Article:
The Science of Wearable Art

If you don’t think nuclear physics and wearable art have anything in common, you haven’t had the pleasure of seeing the beautiful creations of our guest presenter for October, Eve Kovacs. Sadly, the many pictures I took of the beautiful samples Eve showed us disappeared when my camera and wallet were stolen while I was on my way home from the meeting. What wasn’t lost is the lasting impression Eve’s work and words had on all of us.

Eve’s day job is nuclear physicist. And she has won several awards for her wearable art. Given her background, it was not surprising to learn that Eve keeps notebooks with samples of techniques, her ideas and many variations that she tests out before deciding how she will execute each part of her designs. One example she showed us contained about two dozen versions of a single machine-embroidered rose using various combinations of thread colors until she achieved the effect she had in mind. She says her process is really quite similar to the process she uses as a scientist.

Eve’s comment resonated with me. I’m no scientist, but when you think about the process of designing and constructing a garment, experimentation is exactly what takes place. You start out with an idea that you think will turn out a certain way, and then you test it. Sometimes it comes out the way you think it will and other times it doesn’t. Maybe some tweaking is needed. Or maybe the project was ill-conceived and needs to be abandoned.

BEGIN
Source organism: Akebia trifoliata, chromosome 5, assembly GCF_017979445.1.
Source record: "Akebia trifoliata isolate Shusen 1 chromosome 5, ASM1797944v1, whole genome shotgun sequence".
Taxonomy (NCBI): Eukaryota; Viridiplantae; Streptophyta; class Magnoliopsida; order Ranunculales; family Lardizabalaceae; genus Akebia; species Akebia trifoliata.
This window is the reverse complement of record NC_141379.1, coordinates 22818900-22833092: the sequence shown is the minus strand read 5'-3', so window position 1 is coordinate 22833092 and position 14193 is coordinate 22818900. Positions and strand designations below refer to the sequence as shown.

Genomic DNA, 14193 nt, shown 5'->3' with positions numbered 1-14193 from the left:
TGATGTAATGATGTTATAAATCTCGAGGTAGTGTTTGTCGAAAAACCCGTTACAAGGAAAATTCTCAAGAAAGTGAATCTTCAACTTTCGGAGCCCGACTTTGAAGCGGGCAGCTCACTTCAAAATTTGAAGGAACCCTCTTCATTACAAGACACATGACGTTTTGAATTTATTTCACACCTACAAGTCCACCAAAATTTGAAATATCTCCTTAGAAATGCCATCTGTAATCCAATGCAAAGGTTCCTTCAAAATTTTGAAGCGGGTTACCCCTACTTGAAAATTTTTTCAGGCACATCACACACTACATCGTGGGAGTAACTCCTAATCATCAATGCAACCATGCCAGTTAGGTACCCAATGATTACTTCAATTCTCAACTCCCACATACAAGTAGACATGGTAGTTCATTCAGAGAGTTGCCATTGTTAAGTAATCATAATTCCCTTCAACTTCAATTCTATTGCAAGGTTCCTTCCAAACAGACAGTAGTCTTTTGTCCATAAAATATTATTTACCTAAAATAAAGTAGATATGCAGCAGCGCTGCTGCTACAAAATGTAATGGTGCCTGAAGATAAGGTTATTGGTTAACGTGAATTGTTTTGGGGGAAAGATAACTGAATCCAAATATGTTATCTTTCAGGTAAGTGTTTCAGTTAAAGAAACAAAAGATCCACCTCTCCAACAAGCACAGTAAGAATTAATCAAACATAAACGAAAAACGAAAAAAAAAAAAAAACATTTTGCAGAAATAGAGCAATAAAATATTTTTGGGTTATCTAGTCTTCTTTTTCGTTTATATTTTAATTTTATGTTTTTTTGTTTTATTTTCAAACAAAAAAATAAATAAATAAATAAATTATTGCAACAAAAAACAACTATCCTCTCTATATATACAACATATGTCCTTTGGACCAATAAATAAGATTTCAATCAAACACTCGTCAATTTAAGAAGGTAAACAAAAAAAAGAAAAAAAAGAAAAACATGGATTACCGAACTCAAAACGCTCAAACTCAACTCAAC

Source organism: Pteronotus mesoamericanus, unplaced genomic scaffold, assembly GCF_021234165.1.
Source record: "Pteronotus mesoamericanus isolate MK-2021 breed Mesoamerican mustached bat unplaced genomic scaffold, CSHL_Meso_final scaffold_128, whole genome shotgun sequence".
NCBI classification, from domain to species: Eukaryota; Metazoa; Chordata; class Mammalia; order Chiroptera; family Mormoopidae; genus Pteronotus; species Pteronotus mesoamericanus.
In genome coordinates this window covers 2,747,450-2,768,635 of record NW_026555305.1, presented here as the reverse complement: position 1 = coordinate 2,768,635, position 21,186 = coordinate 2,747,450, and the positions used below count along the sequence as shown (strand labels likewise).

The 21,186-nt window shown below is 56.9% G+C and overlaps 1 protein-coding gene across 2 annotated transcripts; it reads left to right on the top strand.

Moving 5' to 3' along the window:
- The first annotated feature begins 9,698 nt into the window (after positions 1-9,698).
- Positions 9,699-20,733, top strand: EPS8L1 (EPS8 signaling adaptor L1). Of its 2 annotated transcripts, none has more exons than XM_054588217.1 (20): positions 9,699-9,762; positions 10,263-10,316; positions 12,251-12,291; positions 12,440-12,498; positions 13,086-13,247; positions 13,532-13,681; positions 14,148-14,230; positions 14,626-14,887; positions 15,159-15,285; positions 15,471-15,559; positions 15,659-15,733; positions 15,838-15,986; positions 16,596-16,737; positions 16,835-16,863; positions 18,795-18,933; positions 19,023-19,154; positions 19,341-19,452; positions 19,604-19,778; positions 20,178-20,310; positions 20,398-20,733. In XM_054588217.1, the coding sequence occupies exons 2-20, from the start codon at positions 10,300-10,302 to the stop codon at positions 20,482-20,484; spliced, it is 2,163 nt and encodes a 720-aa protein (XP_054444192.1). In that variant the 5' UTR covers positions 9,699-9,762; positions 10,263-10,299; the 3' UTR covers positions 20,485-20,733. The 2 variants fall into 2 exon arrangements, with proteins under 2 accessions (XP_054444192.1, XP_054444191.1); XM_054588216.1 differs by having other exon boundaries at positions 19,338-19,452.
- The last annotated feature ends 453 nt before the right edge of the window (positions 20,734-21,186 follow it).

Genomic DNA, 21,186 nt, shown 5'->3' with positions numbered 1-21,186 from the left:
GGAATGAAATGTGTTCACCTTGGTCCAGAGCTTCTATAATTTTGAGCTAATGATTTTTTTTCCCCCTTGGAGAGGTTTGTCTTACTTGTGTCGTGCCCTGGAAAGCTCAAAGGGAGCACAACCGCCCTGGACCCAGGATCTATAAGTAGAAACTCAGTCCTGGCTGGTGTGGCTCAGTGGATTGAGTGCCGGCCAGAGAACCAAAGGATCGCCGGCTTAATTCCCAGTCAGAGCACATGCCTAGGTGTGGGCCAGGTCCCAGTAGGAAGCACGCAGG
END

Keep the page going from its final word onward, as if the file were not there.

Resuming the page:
Eve acquires fabric in her travels around the world, and often finds herself needing more yardage for a project than she has of any single fabric. This is where the virtue of a consistent color palette becomes evident. She mixes fabrics from her stash, many of which are purples, and the end result is added interest that looks intentional. It’s nice to know that a predictable pattern of color choices can yield such beneficial results.

Eve said something else that has stuck with me. She was describing the steps in a sewing technique and when she reached the end, she stopped herself from saying that the result will be perfect. Instead, she said it would be nearly perfect, or as near to perfect as possible. Hearing those words from a woman who produces intricately-sewn and embroidered garments with painstaking attention to detail made me deliver a mental elbow to the ribs of my Inner Critic, the Paralyzing Perfectionist. How many nearly-finished garments have I abandoned or relegated to wearing only in the house because of what I see as a glaring imperfection? Too many to count.

Eve’s presentation made me renew my commitment to mastering individual sewing techniques by making samples before trying them out for the first time (or even the second or third time) in a garment. I’m in the process of preparing a notebook of these techniques to demonstrate at Sew Chicago meetings next year. Stay tuned for that.

Also, the parallels Eve draws between scientific experimentation and garment design and creation made me realize the time I spend visualizing how a garment will come together only goes so far. There is no substitute for actual experimentation. Yes, that means more muslins. In some cases, that means using a fabric with a similar weight and drape to the fashion fabric. It means time and–the hardest part for me–repetition. It’s fun to discover how a different presser foot can make it easier to achieve a certain effect, or learn shortcuts or find new products that help us improve on standard approaches, but none of that is a substitute for piercing fabric with needle or pressing it with heat and steam. Our hands need to develop sense memory. Our eyes need to learn how our projects should look at each stage of construction. I think that’s what it takes to create work we can be proud of.

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